From sampling the delights of the Winter Wonderland in Hyde Park, unfortunately with odious rich kid Eddie, to caroling in St. Paul’s Cathedral and shopping on a gorgeously-lit Oxford Street, The Twelve Dates of Christmas is as much a love letter to the British glories of the season as much as it a documenting of Claudia’s trial by (chestnut roasting) seasonal fire.
It becomes well near impossible not to be seduced and immerse yourself in the deliciousness of Dickenson’s depiction of a fairytale London Christmas, rendered so perfectly and in such lavishly joyful detail that it’s hard not to immerse yourself fully and completely in the rom-com lush fabulousness of December in the British capital.
No wonder that Claudia, bereft and lost at first, finds it in herself to dive back into life again since with all that wonder and magic happening right outside her doorstep – she handily lives in Kensington, right in the heart of the city – helped along by the attentions of one particular man who, in appealingly typical rom-com fashion, is as right for her as Seth, the ex, is wrong.
“‘It’s not that I don’t want to be like you, it’s just …’ Claudia tried to form her words [to her mother]. ‘No matter how much adventure you had, it never seemed to be enough. You never seemed satisfied. What if I get everything I’m looking for and then start feeling in a rut again?’
‘That’s a risk you’re going to have to take. You can’t not take risks just because they might not suit you in the long run. If they’re worth taking then they’re worth taking. You think I regret for one second taking the risk of marrying your dad and having you? Just because an adventure comes to an end, doesn’t mean it wasn’t worth doing.’
Claudia mulled this over. ‘I’m scared'” (P. 324)
While The Twelve Dates of Christmas is packed to the rafters with all kinds of implausibilities – her dumping is swiftly followed by romantic opportunity, romantic loss, friendships highs and low, all stacked on so thick it’s wonder Claudia has the time to eat, sleep or work – neatly keeping in line with rom-com convention which dictates a rise, a fall and a final act rise in fortunes, it still somehow works because who doesn’t want to be lost in that kind of diversionary confection?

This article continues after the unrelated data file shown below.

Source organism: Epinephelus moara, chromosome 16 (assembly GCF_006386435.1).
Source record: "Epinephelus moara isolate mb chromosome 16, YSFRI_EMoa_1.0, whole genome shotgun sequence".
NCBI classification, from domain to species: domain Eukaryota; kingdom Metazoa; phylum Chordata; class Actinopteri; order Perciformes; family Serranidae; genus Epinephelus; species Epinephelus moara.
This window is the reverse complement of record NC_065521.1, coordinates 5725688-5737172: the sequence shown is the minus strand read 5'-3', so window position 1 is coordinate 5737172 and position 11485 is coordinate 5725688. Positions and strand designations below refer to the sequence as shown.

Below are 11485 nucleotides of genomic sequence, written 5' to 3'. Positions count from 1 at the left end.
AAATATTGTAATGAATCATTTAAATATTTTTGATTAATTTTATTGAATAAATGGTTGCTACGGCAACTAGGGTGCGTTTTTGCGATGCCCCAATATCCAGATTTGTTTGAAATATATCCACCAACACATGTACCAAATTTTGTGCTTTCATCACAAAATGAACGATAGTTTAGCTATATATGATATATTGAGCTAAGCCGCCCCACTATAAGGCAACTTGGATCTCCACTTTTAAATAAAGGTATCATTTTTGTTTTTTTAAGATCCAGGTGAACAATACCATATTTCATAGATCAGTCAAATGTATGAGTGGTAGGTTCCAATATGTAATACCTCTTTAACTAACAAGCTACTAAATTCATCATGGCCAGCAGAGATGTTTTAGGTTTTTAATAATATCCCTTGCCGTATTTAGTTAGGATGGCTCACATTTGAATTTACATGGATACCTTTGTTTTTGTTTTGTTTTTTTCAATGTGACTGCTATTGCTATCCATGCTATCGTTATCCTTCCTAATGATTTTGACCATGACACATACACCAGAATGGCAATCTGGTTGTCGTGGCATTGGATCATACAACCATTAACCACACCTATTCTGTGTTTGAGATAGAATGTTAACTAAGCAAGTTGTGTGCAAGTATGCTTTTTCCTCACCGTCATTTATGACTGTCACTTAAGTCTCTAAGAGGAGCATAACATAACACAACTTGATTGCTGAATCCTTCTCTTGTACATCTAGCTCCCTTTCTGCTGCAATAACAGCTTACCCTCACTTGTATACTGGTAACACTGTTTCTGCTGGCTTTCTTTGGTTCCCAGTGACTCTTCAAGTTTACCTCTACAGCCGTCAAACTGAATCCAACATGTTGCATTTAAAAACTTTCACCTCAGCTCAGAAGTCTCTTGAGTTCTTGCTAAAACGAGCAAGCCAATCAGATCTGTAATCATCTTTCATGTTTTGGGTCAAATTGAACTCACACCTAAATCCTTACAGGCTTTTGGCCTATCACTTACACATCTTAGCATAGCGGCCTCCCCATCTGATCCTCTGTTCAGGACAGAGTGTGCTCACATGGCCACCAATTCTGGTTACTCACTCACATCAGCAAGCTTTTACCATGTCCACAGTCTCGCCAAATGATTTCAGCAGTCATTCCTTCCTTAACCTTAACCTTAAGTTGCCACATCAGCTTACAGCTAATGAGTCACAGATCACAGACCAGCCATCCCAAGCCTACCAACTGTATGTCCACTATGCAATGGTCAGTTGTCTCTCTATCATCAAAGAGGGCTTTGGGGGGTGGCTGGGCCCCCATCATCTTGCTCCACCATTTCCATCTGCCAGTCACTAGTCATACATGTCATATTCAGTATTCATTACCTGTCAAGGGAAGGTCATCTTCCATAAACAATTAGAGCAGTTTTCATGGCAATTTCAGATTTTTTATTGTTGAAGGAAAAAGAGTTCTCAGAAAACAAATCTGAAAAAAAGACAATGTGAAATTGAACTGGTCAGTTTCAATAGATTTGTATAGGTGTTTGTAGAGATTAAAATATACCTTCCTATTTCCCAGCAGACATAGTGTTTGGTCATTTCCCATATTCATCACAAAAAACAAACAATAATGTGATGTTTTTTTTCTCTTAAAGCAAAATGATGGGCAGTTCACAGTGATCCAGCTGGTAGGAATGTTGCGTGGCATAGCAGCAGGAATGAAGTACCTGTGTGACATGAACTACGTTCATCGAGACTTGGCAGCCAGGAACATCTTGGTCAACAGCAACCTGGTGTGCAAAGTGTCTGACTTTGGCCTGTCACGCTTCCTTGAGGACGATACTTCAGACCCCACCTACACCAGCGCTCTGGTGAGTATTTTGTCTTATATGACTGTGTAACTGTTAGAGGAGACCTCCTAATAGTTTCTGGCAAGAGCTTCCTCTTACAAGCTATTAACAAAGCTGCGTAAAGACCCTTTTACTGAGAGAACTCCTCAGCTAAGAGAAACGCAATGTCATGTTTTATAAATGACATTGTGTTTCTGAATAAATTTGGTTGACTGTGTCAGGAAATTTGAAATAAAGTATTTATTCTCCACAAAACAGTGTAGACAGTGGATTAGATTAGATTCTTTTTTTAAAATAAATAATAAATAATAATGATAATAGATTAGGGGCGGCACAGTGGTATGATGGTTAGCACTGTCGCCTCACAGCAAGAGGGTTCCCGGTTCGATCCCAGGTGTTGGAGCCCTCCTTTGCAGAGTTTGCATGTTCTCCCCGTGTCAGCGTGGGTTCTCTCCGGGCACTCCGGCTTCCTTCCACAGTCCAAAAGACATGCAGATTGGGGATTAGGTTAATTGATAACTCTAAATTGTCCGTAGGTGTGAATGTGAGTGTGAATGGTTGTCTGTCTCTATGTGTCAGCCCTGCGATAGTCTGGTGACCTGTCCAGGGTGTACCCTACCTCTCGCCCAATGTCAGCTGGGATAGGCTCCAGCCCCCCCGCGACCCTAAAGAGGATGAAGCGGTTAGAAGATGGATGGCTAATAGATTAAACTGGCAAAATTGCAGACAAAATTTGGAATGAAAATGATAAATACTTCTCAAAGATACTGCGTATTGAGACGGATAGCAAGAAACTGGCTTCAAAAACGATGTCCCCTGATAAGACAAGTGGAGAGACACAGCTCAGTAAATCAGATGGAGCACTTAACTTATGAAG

The Twelve Dates of Christmas works because Claudia is an appealing and very grounded protagonist who, granted she makes some dumb decisions (haven’t we all in the midst of life going royally to shit) is allowed all manner of over the top moments, the kinds we’d all like to all experience, especially in the face of a brutally broken heart.
If you are the type of person who finds themselves sighing through Sleepless in Seattle or hoping that Sandy B will land the guy in While You Were Sleeping, and you like your heroines winsome, British and quirkily plucky and fun, with loyal friends, family and romantic suitors in festive abundance, then you love the gossamer loveliness and gently farcical humour of The Twelve Dates of Christmas, a novel which celebrates with gusto the joys of the season, the endless capacity of the human heart to heal and move on and the fact that, all occasional appearances to the contrary, this really is, if you’re open it (Claudia finally gets there, and trust you’ll be thrilled and sighing with warmth and fuzzyness when she does), the most wonderful time of the year.